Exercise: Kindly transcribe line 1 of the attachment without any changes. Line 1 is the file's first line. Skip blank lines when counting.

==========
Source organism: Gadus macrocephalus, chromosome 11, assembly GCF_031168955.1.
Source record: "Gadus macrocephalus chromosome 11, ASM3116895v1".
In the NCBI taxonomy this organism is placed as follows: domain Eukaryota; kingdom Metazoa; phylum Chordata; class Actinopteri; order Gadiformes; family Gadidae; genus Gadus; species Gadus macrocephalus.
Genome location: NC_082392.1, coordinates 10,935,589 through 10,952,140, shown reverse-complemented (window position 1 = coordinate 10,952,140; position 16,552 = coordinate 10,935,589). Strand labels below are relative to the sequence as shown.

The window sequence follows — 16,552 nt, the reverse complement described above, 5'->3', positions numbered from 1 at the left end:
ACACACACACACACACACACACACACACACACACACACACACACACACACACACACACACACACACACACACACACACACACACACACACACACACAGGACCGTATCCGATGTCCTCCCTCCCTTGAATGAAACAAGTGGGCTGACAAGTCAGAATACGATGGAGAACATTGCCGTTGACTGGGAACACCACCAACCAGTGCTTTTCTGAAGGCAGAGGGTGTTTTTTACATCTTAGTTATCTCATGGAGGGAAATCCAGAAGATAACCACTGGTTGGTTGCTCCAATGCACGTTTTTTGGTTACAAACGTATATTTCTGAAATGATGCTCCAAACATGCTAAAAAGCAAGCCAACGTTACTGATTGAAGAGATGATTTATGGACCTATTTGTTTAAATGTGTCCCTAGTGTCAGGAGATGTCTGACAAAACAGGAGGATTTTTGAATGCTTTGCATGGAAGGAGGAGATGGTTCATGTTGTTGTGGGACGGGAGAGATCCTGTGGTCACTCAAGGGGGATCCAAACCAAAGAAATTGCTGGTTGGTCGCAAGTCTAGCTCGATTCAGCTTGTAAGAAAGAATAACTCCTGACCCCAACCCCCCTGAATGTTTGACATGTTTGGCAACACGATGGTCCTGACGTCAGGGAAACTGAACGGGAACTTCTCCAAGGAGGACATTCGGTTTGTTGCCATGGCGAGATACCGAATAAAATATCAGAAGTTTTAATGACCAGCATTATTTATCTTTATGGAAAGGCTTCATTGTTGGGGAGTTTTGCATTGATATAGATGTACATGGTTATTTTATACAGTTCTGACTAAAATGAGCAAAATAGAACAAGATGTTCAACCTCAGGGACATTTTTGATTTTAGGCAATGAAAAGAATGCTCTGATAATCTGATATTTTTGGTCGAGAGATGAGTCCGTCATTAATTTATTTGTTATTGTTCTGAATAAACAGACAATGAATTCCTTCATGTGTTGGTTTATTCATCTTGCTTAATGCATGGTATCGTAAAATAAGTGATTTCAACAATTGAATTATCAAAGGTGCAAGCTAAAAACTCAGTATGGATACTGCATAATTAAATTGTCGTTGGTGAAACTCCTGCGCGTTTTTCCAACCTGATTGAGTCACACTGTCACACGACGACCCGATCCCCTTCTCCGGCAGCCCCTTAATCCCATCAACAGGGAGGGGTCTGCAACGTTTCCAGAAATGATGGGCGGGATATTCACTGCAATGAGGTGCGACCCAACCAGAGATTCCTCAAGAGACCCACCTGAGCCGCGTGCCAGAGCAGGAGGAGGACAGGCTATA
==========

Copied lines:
Source organism: Gadus macrocephalus, chromosome 11, assembly GCF_031168955.1.